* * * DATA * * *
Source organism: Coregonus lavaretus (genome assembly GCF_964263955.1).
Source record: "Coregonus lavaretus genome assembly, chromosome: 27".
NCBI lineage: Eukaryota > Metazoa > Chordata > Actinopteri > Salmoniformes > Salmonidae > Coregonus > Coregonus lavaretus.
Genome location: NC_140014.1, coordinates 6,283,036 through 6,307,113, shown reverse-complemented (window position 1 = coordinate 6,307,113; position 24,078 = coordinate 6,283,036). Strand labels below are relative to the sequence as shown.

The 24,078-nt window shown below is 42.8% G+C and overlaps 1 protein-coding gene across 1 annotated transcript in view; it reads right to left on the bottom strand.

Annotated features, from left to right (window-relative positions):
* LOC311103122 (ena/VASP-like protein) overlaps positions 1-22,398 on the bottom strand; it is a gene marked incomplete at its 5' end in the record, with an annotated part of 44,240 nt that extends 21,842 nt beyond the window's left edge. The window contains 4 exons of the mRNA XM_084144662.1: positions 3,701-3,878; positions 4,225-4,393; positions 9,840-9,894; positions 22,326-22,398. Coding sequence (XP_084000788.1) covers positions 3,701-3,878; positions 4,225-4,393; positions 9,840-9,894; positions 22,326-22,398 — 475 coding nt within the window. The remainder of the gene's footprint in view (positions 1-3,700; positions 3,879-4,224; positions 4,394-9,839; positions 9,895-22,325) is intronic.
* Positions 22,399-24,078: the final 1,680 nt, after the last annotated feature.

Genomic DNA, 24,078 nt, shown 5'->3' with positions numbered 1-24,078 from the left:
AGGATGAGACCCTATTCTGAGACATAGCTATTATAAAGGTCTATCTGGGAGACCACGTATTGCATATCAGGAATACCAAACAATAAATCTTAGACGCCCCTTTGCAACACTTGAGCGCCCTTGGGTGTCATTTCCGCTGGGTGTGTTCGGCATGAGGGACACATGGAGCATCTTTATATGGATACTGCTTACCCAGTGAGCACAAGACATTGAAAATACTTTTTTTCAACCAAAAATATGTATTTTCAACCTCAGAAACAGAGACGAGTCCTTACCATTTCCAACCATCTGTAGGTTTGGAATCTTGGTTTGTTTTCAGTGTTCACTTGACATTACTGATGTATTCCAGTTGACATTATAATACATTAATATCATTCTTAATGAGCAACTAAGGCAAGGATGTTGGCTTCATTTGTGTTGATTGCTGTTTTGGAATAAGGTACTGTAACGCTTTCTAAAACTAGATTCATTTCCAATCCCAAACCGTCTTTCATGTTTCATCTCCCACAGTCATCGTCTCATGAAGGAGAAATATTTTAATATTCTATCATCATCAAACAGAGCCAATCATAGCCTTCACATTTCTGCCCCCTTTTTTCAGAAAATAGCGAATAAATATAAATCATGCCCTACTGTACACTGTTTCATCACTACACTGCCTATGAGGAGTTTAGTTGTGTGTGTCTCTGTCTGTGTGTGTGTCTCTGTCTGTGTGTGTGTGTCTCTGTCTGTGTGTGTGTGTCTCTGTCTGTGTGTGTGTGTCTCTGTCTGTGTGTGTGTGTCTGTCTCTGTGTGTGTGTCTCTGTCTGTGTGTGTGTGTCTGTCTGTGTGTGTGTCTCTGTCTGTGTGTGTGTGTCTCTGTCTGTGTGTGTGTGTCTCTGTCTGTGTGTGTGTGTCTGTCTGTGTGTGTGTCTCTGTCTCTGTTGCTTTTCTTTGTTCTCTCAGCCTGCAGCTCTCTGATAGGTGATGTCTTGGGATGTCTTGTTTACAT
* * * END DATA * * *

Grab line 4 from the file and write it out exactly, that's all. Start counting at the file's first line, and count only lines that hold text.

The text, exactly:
Genome location: NC_140014.1, coordinates 6,283,036 through 6,307,113, shown reverse-complemented (window position 1 = coordinate 6,307,113; position 24,078 = coordinate 6,283,036). Strand labels below are relative to the sequence as shown.